b. December 2, 1971, Tallinn
Member of the Estonian Composers' Union since 1996
Jüri Reinvere is a composer, poet, and essayist, who has lived abroad since 1990. Reinvere's creative work deals with existential themes in history, culture, nature, and the poetics of human cognition. Moving among different languages, cultures, and thought systems has influenced Reinvere's work on many levels and layers and has resulted in a unique and distinctive artistic journey. The writer Sofi Oksanen has called him a true cosmopolitan with Estonian roots. Reinvere is an artist who thinks on multilevels; he is a passionate metastructuralist. He has never been subject to dogmatic rules, but rather he is always looking for new and independent solutions, individuality, and his own voice. Reinvere's artistic journey is characterized by unpredictable turns. In addition to the author's texts, his works sometimes also include other artistic media such as documentaries, video, lighting, and choreography.
It is noteworthy that Reinvere has the ability to maintain an always clearly recognizable creative self in the midst of various artistic fields and among a diversity of genres and styles, along with an enchanting author's voice, which melts into one in a dreamlike fashion that is delicate and robust, high and low, beautiful and ugly. Reinvere's work in different artistic fields, as well as those outside the scope—for example, raw documentary material—result in synthetic works that are synaesthetically rich in meaning, multi-dimensional, and irrational. The fan base for Reinvere's art is not limited to the new music scene.
From 1979–1990 Jüri Reinvere studied composition with Lepo Sumera and piano with Virve Lippus at Tallinn Music High School. From 1990–1992 he continued his composition studies at the Warsaw Chopin Academy of Music with Zbigniew Rudziński. From 1992–2005 Reinvere lived in Finland, where, in 1994, he continued his studies in composition as well as in theology. In 2004 Reinvere graduated from the Sibelius Academy with a master's degree in composition; his instructors were Veli-Matti Puumala and Tapio Nevanlinna. During his studies Reinvere worked as an organist in Lahti, and as a journalist made contributions to Finnish and Estonian radio stations, he also wrote documentary screenplays and was active in film production. Reinvere has Finnish citizenship. From 2001–2003 Reinvere worked in cooperation with Michaela Fünfhausen at the Berlin Academy of Arts. Since 2005 he has lived in Berlin.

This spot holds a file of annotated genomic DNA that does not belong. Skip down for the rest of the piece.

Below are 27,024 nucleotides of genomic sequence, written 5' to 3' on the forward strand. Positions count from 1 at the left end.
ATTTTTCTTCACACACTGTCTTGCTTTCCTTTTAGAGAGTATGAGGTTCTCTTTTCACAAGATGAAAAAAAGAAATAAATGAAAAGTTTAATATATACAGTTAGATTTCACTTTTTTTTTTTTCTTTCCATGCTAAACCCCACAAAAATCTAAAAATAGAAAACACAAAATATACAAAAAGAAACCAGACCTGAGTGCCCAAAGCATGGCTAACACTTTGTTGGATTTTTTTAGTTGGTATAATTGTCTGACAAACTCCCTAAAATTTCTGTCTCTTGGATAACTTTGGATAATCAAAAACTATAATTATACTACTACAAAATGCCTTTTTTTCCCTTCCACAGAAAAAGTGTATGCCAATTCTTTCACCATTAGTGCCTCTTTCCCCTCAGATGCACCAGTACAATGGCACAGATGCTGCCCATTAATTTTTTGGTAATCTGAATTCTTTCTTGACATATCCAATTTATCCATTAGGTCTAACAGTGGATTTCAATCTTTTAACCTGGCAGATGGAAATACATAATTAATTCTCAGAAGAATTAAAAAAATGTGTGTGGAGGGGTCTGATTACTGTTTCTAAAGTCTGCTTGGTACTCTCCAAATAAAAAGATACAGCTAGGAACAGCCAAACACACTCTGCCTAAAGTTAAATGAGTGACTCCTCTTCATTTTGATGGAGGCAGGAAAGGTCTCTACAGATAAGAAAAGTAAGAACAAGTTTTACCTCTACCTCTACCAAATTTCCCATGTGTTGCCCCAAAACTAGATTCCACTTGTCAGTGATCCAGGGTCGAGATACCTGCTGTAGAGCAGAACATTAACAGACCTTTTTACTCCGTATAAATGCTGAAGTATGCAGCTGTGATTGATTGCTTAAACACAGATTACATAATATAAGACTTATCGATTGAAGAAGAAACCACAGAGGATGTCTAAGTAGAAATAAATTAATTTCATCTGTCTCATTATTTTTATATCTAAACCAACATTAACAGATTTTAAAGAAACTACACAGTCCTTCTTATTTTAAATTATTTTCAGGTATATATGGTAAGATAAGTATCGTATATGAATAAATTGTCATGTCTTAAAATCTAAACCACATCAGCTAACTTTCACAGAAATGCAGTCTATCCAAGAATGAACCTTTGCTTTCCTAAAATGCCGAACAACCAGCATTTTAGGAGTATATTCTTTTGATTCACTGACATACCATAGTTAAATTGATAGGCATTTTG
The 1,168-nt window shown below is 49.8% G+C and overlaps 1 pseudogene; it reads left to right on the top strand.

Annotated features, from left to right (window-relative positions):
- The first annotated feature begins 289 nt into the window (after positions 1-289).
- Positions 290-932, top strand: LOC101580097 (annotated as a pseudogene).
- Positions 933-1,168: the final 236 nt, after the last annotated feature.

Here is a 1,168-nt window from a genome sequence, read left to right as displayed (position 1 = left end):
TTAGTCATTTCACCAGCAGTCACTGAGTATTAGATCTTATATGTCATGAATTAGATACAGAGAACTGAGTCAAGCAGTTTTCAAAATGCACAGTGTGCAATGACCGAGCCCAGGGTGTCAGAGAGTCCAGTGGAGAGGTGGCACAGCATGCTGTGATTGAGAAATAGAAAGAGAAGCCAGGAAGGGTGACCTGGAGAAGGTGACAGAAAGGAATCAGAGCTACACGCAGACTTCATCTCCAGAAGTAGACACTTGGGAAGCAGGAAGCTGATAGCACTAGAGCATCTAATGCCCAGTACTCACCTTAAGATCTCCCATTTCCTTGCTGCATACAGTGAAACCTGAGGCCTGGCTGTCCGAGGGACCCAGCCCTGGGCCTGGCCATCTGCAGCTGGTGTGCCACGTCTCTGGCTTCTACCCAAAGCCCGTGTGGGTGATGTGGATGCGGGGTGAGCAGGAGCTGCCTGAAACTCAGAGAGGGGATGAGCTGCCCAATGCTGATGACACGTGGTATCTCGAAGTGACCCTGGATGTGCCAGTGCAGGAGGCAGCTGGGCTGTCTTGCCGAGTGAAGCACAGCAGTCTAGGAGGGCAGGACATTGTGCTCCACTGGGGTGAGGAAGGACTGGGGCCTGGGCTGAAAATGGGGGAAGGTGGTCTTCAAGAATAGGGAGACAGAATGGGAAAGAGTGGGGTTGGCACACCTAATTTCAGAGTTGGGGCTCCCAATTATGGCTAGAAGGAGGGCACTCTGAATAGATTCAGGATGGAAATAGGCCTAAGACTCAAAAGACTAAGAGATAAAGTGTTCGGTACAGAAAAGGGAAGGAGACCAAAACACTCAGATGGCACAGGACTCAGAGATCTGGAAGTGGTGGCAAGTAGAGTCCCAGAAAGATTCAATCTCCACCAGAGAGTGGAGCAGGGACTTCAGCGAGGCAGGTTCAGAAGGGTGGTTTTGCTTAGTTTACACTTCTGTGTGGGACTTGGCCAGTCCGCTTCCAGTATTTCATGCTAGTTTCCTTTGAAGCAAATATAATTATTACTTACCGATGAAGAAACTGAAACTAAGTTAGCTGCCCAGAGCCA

In 1993 Reinvere met the Estonian-Swedish pianist and writer Käbi Laretei who he considers to be his most important mentor. For a decade and a half he interacted closely with Laretei and Swedish film and theater director Ingmar Bergman, who gave strong impetus to the development of Reinvere's creative style. They encouraged him to consider the use of fiction, which suddenly had an organic rebound in radio and film; the prose experiments were soon followed by idiosyncratic poetry written in English. In his musical compositions Reinvere often uses his own written texts (Requiem, for example), he is also the librettist for his operas, he wrote the libretto for his opera "Purge" in Finnish and for his opera "Peer Gynt" he wrote the libretto in German. As an essayist, Reinvere has been published in the Finnish, Estonian and German press, and since 2013, he has written for the Frankfurter Allgemeine Zeitung.
In 2000-2001 Reinvere was a scholarship student at the Berlin Academy of Arts. His ensemble piece "Northwest" won an international award in the under-30 category in 2000, and his recorded composition "Livonian Lament" was nominated in the main category among a group of ten selected works in 2006. Reinvere's "Purge" premiered at the Finnish National Opera on April 20, 2012, after which came a commission from the Norwegian National Opera, where his opera "Peer Gynt" premiered on November 29, 2014. In 2015 Reinvere was awarded the Estonian National Culture Award for "Peer Gynt". In 2017 he received the Composition Prize of the Estonian Music Council, in 2018 he was awarded the Annual Prize of the Endowment for Music of the Cultural Endowment of Estonia for the orchestral work "And Tired of Happiness, They Started to Dance".